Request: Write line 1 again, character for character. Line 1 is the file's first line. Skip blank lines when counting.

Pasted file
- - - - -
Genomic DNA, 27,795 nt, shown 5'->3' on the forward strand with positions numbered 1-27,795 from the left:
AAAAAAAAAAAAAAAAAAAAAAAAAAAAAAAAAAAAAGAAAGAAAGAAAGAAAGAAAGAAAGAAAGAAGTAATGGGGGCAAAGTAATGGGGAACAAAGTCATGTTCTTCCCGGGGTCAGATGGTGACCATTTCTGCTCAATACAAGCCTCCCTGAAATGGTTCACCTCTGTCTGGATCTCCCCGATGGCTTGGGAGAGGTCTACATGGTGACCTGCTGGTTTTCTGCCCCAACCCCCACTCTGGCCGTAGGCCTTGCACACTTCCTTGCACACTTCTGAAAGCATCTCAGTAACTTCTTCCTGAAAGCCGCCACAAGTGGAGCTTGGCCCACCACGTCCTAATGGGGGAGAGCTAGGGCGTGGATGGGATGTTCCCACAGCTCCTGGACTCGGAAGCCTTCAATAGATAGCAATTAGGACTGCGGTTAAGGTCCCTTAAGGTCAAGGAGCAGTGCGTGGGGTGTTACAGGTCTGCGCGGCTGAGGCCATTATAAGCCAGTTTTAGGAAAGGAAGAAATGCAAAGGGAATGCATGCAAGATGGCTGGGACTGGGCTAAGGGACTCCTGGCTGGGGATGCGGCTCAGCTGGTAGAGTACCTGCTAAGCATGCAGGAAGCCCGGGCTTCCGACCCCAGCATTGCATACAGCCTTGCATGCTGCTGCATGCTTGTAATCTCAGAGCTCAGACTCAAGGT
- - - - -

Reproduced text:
Genomic DNA, 27,795 nt, shown 5'->3' on the forward strand with positions numbered 1-27,795 from the left: